The PDA market is a hard furrow to plough, but sometimes you have to wonder whether Palm is deliberately aiming for the rocks. Take the experience of Richard Perlman, who is one of the great and the good of the online world -- creating telco dial-up IP access networks here, being a 10-year member of the Internet Society there -- and can be reasonably assumed to know what he's doing. He is a great Palm fan, being a continual and happy owner of various products since the III, and like many such really appreciates the product's lightness and portability because he spends a lot of time travelling. But he may not be for much longer -- if a sad tale he told to David Farber's Interesting People mailing list is anything to go by.
Enter the T5, the latest, greatest and most tempting of the Palmorama. Perlman, having started to have a few problems with the T1, snaps one up. However, he notices that the power connector is redesigned and the new US power supply/charger is 120 volts only -- and thus won't work in Europe. Is this true, he asks Palm? Doesn't matter, comes the reply. You can charge it through the USB synchronisation cable. Fair enough, he says.
Time passes -- at first, the cable's in stock but the Palm isn't, so they hold the order back -- and finally it arrives. Without the cable. It's gone out of stock in the meantime, and Palm says helpfully "You should have ordered it earlier. It takes 10 to 14 days to arrive." "Can I speak to a manager?" he asks. "There is no manager," he's told. "Corporate phone number?" "We're not allowed to release that."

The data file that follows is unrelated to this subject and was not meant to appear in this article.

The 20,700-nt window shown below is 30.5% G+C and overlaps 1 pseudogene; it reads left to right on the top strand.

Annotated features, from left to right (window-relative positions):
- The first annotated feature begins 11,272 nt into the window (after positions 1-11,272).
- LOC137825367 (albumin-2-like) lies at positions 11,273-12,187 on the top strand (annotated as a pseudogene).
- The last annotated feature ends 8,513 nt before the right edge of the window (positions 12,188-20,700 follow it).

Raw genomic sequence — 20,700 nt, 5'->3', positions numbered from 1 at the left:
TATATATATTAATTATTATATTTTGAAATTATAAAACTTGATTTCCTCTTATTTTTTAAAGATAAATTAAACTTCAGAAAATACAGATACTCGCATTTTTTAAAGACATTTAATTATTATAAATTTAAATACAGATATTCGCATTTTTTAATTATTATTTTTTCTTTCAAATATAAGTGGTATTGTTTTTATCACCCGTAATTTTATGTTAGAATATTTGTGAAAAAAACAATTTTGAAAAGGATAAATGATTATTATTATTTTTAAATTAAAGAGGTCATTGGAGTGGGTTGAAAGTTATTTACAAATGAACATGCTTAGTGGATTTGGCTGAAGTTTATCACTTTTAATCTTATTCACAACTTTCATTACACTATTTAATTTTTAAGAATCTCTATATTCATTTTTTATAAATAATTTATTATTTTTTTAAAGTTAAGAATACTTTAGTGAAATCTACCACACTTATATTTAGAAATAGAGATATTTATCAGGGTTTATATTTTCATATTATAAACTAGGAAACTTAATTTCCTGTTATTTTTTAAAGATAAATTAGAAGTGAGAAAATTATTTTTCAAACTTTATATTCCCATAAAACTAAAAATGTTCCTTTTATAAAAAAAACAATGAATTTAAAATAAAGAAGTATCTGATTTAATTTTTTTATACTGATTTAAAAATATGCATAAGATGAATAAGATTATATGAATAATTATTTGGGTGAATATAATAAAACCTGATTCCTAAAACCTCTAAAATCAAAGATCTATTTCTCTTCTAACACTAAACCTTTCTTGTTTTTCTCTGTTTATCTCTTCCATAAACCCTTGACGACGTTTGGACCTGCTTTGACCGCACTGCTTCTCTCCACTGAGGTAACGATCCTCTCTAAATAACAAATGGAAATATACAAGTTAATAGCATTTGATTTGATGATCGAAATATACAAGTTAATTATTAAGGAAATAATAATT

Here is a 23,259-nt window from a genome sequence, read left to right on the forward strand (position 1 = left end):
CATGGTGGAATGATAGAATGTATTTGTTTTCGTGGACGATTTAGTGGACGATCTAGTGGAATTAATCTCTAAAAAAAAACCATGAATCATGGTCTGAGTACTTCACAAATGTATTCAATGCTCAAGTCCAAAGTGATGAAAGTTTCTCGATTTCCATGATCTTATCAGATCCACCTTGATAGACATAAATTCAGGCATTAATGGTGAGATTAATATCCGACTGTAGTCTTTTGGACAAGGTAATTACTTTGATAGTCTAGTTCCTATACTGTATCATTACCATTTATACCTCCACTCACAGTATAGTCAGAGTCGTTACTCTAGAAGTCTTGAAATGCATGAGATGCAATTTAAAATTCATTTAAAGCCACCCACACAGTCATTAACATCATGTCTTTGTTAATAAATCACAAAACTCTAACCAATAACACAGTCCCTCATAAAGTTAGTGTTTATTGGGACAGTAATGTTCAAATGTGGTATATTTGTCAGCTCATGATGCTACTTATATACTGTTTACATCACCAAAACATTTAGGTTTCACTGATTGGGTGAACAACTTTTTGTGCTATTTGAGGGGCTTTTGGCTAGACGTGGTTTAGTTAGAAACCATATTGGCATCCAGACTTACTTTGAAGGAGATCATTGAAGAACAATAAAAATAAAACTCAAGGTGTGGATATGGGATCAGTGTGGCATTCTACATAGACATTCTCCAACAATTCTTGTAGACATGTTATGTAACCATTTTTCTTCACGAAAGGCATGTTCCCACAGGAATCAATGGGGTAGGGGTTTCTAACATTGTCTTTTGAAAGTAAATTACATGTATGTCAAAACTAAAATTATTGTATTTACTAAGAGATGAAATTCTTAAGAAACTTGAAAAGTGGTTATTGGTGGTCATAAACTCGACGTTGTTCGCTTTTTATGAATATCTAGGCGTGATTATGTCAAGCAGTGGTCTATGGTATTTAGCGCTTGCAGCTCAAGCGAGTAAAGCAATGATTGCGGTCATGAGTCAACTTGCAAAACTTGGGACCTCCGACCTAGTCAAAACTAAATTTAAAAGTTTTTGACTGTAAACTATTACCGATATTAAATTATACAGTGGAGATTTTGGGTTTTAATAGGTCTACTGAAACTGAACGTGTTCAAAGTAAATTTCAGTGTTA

Some time later, and the cable's back in stock. Palm agrees to ship it overnight. It arrives. It does not charge the T5. "Oh, we used to do one that did that, but we stopped.".
By now, Perlman is entering the realm of the miserable lapin. He asks Palm how he might therefore charge his T5 outside the US. "You have to talk to PalmOne Customer Service, sir". He does. They say "You need the international version of the T5". "Can I have one?" "No. You can't order it from inside the US." "Can I have an international power supply?" "No." "So how can I charge my T5 outside the US?" "You can't."
Well, he can -- but he has to send back his T5, get a refund, buy the same thing from the European Web site for much more money (plus shipping). Can't he just order the power supply from Europe? Perhaps. But you can't do it over the Web site, and the only way to get in contact is to buy a $15 'per call token' in advance. And there things rest.
Far be it from anyone in Europe to mention the American reputation for not understanding there's a world out there with different voltages and everything…